WASHINGTON (Reuters) - A Russian businessman dubbed “Putin’s cook” for his close ties to Russia’s president sought in a court filing on Wednesday to distance himself and his company from accusations by American prosecutors of meddling in the 2016 U.S. election.
The filing by Evgeny Prigozhin marked the first time any corporate representative for St. Petersburg-based Concord Management and Consulting LLC had responded directly to accusations by the U.S. prosecutors that it had unlawfully defied subpoenas in a criminal case against it.
Prigozhin and Concord were charged in 2018 with conspiracy to defraud the United States for their alleged role in election meddling aimed at sowing discord in the United States, helping Donald Trump win the presidency and harming his opponent Hillary Clinton. Concord pleaded not guilty.
In a sworn affidavit filed in federal court in Washington, Prigozhin said he was not in charge of the company at the time that U.S. prosecutors have said it funded a so-called troll farm engaged in a propaganda campaign during the 2016 race. Prigozhin also said he did not possess or had no way of searching for corporate records subpoenaed by prosecutors.
“As is common practice for many Russian organizations, Concord does not as a rule keep electronic copies of business documents,” Prigozhin said in the affidavit.
U.S. District Judge Dabney Friedrich had set a deadline for Wednesday for Prigozhin’s company to respond or face being held in civil contempt.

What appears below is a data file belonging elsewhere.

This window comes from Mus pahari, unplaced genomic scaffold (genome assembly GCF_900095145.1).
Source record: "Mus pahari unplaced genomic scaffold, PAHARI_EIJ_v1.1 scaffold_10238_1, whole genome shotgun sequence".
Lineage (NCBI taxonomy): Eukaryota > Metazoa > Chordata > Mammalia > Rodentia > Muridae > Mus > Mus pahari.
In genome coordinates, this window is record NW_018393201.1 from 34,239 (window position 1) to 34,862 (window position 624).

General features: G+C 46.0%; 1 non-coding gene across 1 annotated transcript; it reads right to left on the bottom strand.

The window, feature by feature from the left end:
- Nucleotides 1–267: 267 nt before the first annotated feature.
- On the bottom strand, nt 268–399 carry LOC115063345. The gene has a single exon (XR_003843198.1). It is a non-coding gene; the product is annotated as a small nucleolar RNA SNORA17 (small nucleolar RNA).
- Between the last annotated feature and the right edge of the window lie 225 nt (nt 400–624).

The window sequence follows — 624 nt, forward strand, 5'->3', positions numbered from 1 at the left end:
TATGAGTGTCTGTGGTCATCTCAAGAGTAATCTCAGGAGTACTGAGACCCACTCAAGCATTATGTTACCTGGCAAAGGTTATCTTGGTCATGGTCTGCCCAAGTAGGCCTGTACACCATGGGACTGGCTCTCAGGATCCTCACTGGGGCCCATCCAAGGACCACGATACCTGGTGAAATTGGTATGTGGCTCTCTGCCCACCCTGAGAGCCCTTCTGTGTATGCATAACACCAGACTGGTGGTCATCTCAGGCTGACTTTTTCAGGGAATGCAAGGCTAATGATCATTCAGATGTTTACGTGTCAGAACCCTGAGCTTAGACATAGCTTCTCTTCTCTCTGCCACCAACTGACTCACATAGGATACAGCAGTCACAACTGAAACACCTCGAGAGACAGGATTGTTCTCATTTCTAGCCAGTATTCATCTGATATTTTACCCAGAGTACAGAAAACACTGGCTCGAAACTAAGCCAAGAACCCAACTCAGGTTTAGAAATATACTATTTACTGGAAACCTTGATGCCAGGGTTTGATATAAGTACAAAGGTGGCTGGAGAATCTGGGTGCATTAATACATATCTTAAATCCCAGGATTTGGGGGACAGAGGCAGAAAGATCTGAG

Prigozhin is a Russian catering tycoon nicknamed “Putin’s cook” by Russian media because of banquets he has organized for Russian President Vladimir Putin. U.S. prosecutors have described him as having with ties with Putin. The charges stem from former Special Counsel Robert Mueller’s investigation that documented Moscow’s election interference.
Concord is the only one of the three Russian entities charged in the case to have hired legal counsel in the United States to respond to the charges. It is not expected to have any corporate representatives present when the scheduled trial begins in April.
Prosecutors accused Concord of defying subpoenas for corporate records and internet IP addresses. Prigozhin, in his affidavit, said he could not find anything pertaining to IP addresses.
“I reviewed the contracts between Concord and internet service providers with which it contracted between January 1, 2014 and February 1, 2018. These contracts do not specify a particular IP address provided to Concord during that period, and no other records have been kept, because having a particular IP address has never been relevant to Concord’s business,” Prigozhin wrote.
Prigozhin also said Concord “has gone to great lengths to participate in this case” and would participate in the trial through its American attorney.
Reporting by Sarah N. Lynch; Editing by Will Dunham